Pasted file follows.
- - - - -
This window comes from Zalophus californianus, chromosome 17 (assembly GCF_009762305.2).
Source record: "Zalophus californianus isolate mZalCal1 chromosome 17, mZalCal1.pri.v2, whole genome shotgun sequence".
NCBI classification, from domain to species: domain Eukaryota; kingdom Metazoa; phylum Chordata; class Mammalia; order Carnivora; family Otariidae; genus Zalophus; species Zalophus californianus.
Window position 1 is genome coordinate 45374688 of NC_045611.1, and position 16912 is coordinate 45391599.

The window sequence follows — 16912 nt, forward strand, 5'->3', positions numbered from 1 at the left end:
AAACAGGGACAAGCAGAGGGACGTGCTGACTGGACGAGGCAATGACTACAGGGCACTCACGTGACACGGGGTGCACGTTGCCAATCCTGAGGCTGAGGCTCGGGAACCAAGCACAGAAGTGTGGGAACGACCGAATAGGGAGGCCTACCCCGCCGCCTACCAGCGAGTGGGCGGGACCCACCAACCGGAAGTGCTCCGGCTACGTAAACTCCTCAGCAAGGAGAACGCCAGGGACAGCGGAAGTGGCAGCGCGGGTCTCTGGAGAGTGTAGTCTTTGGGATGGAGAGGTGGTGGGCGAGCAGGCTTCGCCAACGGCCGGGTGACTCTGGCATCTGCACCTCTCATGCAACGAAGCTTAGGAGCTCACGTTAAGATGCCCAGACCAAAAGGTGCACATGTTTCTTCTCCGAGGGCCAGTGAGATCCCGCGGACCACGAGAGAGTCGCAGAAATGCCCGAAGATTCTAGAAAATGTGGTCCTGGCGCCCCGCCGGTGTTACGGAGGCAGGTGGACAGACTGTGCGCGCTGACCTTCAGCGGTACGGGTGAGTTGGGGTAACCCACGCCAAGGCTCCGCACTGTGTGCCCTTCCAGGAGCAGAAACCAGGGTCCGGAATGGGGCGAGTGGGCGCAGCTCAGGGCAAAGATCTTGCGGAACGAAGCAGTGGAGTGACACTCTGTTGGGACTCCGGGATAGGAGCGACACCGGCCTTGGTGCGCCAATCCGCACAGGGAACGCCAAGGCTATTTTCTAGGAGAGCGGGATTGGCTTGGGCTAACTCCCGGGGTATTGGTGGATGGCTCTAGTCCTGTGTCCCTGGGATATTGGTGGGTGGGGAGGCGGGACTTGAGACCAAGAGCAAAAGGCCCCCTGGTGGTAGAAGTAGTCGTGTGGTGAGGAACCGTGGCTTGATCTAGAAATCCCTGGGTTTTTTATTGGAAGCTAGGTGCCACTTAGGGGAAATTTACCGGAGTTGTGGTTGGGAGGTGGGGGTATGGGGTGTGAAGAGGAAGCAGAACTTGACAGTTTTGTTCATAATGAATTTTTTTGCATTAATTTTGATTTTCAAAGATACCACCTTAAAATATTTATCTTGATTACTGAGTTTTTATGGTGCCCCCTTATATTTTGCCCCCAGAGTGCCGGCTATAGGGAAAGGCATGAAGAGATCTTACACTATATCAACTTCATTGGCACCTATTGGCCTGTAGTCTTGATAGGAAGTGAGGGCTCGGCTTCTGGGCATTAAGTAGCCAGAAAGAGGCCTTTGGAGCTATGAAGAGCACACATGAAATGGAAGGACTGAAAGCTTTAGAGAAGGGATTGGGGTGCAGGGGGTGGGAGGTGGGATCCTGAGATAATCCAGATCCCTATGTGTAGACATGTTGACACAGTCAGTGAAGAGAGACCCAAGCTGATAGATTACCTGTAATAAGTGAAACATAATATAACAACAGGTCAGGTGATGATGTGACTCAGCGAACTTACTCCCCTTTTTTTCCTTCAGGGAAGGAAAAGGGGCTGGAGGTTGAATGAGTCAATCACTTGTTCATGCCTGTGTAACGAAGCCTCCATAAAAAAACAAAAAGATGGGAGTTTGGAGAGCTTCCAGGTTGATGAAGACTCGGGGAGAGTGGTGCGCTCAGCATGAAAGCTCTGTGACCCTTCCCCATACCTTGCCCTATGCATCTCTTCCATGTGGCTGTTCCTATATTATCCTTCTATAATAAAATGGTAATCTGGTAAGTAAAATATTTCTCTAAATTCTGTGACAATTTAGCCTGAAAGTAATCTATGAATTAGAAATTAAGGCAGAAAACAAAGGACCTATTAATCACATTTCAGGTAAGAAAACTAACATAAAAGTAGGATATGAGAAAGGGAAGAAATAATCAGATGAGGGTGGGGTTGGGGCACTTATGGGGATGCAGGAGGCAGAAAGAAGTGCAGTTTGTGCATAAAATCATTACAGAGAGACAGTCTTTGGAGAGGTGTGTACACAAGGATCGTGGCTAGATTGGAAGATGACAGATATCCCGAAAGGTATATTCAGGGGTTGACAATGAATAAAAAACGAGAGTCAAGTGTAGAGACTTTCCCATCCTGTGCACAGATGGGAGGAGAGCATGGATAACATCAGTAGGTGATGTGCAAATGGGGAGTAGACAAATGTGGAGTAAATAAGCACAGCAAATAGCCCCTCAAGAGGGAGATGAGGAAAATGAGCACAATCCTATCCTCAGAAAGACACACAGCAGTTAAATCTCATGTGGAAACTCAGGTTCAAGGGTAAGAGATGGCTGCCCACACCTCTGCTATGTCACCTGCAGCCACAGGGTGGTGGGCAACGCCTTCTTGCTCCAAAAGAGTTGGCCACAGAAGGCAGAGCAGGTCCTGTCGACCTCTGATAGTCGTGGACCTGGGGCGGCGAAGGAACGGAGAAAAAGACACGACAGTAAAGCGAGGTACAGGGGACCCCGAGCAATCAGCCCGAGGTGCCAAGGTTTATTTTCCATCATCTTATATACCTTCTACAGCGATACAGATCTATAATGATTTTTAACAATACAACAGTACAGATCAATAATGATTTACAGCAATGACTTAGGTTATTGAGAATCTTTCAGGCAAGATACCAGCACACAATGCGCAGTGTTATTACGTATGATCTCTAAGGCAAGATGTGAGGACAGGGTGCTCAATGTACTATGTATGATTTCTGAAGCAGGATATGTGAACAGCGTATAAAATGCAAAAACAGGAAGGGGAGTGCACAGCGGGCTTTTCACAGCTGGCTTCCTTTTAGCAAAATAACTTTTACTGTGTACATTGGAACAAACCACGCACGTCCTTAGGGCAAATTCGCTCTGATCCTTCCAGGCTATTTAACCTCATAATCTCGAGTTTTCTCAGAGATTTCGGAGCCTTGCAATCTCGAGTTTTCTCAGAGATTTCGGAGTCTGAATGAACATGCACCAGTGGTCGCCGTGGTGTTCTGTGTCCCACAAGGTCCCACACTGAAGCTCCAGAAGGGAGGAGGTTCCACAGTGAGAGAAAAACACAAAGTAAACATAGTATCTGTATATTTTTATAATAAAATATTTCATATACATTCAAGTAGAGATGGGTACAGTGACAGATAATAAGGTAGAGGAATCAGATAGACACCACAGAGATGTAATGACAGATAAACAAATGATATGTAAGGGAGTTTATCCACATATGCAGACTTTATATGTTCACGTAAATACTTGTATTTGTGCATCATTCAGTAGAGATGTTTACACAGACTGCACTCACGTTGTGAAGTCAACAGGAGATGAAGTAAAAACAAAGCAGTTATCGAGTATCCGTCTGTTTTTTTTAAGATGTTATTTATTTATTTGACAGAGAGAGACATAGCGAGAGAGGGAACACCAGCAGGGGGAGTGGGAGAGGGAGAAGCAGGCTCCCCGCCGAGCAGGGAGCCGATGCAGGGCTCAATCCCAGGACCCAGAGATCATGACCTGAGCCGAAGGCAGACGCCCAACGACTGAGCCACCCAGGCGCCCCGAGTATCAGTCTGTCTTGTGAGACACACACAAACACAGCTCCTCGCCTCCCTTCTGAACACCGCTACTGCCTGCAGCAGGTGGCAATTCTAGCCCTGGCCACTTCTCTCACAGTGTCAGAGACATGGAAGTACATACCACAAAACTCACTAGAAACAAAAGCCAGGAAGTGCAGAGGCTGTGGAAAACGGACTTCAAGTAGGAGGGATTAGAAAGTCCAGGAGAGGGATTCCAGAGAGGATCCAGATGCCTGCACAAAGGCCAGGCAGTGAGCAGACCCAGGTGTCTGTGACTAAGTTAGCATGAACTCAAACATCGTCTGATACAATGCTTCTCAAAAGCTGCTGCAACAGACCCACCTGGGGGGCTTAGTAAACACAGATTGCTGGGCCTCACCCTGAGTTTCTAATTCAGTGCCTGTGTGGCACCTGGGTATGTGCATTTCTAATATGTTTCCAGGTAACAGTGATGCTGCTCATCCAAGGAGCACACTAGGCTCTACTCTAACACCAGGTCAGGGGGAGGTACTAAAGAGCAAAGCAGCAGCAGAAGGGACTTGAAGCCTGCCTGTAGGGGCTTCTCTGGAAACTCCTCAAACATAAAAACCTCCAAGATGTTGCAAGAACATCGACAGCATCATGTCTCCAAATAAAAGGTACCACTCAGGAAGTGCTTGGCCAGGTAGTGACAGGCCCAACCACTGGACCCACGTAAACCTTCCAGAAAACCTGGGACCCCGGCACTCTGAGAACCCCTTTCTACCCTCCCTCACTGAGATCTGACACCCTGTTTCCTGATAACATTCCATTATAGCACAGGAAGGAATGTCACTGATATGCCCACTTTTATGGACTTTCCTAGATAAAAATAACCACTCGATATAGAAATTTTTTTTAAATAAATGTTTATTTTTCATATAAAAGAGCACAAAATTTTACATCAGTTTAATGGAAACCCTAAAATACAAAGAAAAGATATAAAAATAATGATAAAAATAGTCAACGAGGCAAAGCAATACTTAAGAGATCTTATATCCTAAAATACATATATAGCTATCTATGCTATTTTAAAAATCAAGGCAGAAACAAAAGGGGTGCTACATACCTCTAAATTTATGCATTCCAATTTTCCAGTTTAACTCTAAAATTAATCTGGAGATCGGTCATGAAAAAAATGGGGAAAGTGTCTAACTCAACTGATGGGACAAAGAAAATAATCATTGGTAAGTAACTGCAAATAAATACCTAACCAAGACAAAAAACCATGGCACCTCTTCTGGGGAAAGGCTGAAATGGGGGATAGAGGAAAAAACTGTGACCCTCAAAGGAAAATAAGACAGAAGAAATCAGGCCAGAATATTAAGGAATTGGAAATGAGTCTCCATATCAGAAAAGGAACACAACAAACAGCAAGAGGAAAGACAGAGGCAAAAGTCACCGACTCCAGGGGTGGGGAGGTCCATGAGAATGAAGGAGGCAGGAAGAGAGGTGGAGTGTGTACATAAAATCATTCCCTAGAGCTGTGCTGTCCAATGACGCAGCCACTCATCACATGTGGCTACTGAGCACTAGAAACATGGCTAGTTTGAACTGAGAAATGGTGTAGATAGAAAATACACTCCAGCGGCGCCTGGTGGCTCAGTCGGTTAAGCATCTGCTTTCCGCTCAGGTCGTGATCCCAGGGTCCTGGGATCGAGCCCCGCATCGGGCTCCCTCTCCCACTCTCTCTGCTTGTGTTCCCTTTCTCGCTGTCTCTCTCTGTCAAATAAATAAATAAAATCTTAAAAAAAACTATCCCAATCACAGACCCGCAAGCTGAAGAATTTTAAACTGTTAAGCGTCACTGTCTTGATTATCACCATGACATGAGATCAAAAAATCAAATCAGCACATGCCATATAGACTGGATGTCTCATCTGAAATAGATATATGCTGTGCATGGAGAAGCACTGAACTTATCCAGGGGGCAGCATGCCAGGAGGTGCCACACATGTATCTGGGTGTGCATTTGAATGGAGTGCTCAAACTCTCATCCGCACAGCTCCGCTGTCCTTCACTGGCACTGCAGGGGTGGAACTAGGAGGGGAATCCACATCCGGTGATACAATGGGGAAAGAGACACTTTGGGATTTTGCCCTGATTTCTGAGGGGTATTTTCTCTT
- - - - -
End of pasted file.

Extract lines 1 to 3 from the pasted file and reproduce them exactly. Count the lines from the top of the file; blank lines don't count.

This window comes from Zalophus californianus, chromosome 17 (assembly GCF_009762305.2).
Source record: "Zalophus californianus isolate mZalCal1 chromosome 17, mZalCal1.pri.v2, whole genome shotgun sequence".
NCBI classification, from domain to species: domain Eukaryota; kingdom Metazoa; phylum Chordata; class Mammalia; order Carnivora; family Otariidae; genus Zalophus; species Zalophus californianus.